MAY 01

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New, Efficient Dodge Dart Begins Production
Written by Philip Proefrock on 01/05/12   

After teetering on the brink of extinction, Chrysler is continuing its rebound with the start of look there usa viagra production this week for the new Dodge Dart. The Dart marks Chrysler's return to the compact car segment. As other manufacturers have been doing, the Dart offers increasing efficiency through conventional improvements without relying on big technological changes like hybrids or electric drive.

One version, the Dodge Dart "Aero" model, is expected to offer "at least" 41 mpg highway according to a company press release.

The standard engine for the Dart is a 2.0 liter, 160 horsepower engine that gets an EPA fuel economy rating of 25 miles per gallon (mpg) City/36 mpg Highway/29 mpg Combined. An optional 1.4 liter MultiAir Turbo engine gets an EPA fuel economy rating of 27 mpg City/39 mpg Highway/29 mpg Combined. The "Aero" package, which will be available later this year, uses the smaller turbo engine along with extra features to boost that to 41 mpg Highway.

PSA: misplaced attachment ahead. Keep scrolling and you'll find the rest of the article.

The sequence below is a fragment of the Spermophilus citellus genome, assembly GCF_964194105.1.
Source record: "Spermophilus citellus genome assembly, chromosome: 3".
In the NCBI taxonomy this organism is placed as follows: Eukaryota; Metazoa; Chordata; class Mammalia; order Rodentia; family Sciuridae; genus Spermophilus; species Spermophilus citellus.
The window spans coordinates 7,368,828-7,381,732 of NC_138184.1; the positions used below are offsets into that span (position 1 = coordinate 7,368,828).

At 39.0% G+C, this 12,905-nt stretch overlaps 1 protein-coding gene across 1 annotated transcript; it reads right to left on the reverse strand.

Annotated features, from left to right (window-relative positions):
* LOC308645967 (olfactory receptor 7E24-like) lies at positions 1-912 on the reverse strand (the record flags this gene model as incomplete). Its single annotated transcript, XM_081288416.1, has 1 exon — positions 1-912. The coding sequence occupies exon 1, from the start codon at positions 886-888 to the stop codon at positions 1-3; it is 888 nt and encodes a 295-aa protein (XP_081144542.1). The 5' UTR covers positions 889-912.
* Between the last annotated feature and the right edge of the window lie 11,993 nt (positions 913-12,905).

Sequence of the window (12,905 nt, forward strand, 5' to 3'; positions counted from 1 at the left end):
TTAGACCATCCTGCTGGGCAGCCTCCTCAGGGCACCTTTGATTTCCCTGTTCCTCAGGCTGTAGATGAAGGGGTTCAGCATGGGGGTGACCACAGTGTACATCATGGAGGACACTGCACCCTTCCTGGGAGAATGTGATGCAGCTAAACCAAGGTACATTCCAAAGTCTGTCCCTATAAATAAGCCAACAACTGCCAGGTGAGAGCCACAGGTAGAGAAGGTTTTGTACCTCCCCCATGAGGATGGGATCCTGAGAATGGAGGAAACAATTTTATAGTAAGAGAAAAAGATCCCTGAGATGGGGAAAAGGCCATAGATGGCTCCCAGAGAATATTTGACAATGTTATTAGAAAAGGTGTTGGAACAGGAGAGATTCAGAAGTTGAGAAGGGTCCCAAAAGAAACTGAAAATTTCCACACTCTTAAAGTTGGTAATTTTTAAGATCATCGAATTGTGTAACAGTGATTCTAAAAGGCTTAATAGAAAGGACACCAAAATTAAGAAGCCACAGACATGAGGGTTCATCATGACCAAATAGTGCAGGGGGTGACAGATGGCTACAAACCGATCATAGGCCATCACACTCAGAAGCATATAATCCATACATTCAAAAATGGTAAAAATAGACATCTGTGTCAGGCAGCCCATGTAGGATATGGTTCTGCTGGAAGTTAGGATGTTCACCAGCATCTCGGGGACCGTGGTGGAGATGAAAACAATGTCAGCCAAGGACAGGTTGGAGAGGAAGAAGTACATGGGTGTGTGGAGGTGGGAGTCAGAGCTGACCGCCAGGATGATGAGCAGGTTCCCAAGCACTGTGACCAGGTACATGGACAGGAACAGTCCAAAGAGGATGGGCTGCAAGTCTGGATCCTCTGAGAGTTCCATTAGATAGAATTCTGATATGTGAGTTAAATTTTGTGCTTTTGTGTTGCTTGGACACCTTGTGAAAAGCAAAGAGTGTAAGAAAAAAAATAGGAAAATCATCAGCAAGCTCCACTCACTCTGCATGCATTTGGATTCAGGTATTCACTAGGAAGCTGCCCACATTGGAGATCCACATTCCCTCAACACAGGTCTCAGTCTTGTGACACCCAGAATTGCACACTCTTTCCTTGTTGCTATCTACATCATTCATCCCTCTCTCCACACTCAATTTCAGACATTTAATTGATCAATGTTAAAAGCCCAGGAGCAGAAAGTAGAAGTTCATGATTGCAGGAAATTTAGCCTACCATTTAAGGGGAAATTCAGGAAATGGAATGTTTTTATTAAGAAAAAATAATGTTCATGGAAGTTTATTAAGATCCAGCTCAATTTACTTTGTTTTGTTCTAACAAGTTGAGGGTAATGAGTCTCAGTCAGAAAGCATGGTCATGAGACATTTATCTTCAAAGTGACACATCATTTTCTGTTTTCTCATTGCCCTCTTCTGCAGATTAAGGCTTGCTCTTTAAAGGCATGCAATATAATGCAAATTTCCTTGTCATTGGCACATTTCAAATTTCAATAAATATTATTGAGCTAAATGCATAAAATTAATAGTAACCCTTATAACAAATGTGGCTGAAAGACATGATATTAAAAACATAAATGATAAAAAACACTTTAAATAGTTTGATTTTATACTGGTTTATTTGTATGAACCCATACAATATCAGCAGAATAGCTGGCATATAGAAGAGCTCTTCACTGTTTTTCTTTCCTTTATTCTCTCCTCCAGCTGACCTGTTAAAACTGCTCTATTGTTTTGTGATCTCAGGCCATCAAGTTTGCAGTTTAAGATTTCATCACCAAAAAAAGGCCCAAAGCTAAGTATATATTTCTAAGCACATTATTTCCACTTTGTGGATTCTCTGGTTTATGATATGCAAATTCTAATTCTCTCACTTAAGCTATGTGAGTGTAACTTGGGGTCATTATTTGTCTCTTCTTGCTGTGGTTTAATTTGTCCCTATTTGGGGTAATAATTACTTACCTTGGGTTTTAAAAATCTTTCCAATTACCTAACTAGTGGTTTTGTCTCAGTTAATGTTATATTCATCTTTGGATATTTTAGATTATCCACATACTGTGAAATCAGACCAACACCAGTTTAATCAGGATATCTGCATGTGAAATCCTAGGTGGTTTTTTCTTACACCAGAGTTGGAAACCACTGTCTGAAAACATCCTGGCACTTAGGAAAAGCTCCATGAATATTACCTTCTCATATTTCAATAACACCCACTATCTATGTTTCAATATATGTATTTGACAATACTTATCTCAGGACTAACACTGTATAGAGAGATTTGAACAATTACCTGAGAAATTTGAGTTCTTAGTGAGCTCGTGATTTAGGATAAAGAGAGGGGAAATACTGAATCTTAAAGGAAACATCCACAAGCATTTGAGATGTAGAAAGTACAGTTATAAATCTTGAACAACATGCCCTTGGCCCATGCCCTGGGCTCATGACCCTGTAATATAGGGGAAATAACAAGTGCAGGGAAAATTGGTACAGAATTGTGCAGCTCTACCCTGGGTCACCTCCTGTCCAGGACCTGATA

This is the kind of improvement all manufacturers are pursuing as fleet efficiency standards continue to push for greater efficiency across all segments of their vehicles. The super efficient vehicles may lead the way, but most of us will continue to drive more conventional cars for a long time to come, and the overall impact of improvement to the conventional segments far outweighs the benefits from the far less prevalent, super-efficient models.

via: Michigan Radio


APR 26

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15 College Teams Win EPA P3 Award for Environmental Solutions
Written by Megan Treacy on 25/04/12